Srebrenica: Record of a War Crime
The Serbs: History, Myth & the Resurrection of Yugoslavia
Blood and Vengeance: One Family's Story of the War in Bosnia
On May 22, 1995, fifteen months after Bosnian Serbs—bowing to an ultimatum from Western leaders infuriated by the televised carnage of sixty-eight dismembered bodies at Sarajevo’s Markela marketplace—had withdrawn their tanks and cannons and mortars from the mountains and ridges above the city,1 heavily armed Serb soldiers in camouflage uniforms forced their way into a United Nations “weapons collection point” and, strolling like leisurely weekend shoppers among artillery pieces and armored vehicles, picked out from the tempting array two cannons. Laughing off the protests of humiliated French UN “blue helmets” charged with “monitoring” Serb weapons, they hitched them up to their trucks and drove out the gate.
The following day Serb troops visited other “collection points” and made off with more weapons. On the day after that, General Ratko Mladic, the swaggering, bull-necked commander of the Bosnian Serb Army, ordered his rearmed and repositioned artillerymen to unleash on Sarajevo a merciless barrage, and they complied by battering the city with nearly three thousand shells. Some were fired from cannons and mortars they hadn’t even bothered to remove from the charge of the United Nations “blue helmets”; the Serb troops took pleasure in destroying the city shell by shell from under the noses of those who were meant to protect it.
On May 24, Lieutenant General Rupert Smith, an unusually imaginative and strong-willed British officer who had succeeded General Sir Michael Rose as commander of United Nations ground troops in Bosnia, announced another, more pointed ultimatum. If the Serbs did not cease firing on Sarajevo, NATO fighter planes would attack them the following day. And when the Serbs, as was their custom, contemptuously ignored the United Nations order, General Smith startled General Mladic and much of the rest of the world by doing what everyone least expected: he sent NATO planes to attack.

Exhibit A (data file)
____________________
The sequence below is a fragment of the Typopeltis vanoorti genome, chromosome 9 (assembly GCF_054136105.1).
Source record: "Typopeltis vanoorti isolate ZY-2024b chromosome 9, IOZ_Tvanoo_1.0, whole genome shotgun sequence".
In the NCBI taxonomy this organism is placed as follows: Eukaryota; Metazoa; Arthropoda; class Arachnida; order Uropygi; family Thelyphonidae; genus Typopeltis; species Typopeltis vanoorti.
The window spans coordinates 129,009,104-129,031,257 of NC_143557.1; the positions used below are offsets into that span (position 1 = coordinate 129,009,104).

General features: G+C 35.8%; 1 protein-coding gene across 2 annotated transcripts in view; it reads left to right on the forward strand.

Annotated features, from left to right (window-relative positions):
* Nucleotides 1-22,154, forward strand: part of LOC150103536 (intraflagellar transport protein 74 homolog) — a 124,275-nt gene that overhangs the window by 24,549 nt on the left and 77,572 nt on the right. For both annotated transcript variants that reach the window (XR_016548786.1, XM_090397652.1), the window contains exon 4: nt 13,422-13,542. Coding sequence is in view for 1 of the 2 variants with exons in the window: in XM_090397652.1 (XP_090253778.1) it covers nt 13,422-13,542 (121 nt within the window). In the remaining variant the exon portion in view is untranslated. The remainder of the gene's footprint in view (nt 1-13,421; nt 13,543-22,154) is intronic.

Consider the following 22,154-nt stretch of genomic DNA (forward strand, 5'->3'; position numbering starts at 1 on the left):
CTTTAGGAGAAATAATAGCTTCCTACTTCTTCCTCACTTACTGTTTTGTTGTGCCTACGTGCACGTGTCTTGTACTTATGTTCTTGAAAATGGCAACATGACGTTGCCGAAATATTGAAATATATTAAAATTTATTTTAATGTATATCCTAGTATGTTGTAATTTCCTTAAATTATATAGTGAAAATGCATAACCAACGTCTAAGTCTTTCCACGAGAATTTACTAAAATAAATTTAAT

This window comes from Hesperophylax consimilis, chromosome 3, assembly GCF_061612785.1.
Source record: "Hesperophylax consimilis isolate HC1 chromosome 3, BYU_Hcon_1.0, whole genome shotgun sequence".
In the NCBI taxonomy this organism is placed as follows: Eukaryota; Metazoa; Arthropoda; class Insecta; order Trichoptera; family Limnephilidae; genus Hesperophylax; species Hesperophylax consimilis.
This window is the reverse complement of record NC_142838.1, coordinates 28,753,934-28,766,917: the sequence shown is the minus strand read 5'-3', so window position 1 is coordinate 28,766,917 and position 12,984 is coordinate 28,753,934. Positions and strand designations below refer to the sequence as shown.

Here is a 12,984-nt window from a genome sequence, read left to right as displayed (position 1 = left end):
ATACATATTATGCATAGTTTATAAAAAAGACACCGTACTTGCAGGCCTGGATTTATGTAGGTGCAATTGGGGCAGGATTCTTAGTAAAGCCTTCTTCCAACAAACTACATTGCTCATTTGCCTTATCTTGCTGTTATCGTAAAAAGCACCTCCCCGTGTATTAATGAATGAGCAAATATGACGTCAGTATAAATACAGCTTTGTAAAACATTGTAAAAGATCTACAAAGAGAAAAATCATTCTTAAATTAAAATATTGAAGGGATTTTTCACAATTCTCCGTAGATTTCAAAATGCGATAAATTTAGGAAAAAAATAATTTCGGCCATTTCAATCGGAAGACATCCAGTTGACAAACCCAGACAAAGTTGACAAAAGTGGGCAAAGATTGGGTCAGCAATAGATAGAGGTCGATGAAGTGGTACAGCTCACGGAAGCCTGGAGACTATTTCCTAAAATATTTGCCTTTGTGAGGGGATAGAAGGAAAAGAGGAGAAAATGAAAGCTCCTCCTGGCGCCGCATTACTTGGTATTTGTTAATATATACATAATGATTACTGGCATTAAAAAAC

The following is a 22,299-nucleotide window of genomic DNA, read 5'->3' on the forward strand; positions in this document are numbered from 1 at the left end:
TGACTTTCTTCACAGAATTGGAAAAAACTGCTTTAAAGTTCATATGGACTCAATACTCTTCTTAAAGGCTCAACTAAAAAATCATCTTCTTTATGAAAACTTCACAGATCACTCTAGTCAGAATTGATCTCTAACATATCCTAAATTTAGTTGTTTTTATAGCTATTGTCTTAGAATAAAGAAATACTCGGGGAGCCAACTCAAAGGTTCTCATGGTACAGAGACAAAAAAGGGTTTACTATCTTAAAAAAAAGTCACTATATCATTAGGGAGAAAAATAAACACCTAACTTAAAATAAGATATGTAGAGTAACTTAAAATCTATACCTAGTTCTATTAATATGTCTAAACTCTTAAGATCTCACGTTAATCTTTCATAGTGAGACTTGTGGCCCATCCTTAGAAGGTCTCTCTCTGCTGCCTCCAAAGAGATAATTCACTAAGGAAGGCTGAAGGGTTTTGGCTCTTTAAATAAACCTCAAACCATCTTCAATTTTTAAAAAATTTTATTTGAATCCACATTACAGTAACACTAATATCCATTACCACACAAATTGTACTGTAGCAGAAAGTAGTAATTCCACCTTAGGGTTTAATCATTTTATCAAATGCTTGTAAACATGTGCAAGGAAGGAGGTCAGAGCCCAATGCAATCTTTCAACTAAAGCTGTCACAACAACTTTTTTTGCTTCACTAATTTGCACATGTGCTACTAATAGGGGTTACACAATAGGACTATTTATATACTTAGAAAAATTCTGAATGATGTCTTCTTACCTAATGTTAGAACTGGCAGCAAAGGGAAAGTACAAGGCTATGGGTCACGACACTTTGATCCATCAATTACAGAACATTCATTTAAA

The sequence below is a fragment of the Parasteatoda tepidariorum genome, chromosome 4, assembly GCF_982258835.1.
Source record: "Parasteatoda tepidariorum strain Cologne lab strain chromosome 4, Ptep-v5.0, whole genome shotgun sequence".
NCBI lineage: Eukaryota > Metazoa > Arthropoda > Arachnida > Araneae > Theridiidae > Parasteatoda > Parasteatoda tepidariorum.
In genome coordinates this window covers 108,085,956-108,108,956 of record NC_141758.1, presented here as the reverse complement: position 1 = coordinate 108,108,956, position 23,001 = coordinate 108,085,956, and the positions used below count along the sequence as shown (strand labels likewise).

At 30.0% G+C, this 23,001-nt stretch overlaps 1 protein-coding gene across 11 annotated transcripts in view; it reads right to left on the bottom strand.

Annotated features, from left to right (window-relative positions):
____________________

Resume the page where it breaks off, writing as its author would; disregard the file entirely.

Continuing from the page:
Nor did he send them to drop a bomb or two on some isolated mortar or tank—the kind of timid and vaguely risible “pinprick” response that the hapless General Rose, on the few occasions he found himself unable to avoid ordering air attacks, had favored. To the intense annoyance and embarrassment of General Mladic, General Smith had the temerity to send his fighter planes swooping down at four twenty in the afternoon to bomb two ammunition bunkers near the Serbs’ so-called “capital” of Pale, right in self-declared Serb President Radovan Karadzic’s backyard.
The furious General Mladic immediately got on the radio and ordered his soldiers, perched as they were on the hills and ridges surrounding all six of the United Nations-designated “safe areas”—Bihac, Gorazde, Tuzla, Zepa, Srebrenica, and Sarajevo itself—to unleash their guns on the towns, and this (with the exception of Zepa) they promptly did. They pounded the Srebrenica city center with half a dozen well-placed rounds and lofted into Tuzla a mortar shell that exploded among a crowd of young people who were hanging out on a cobblestone street before a popular pizza joint, killing seventy-five teenagers (whose shattered remains went unobserved by any…
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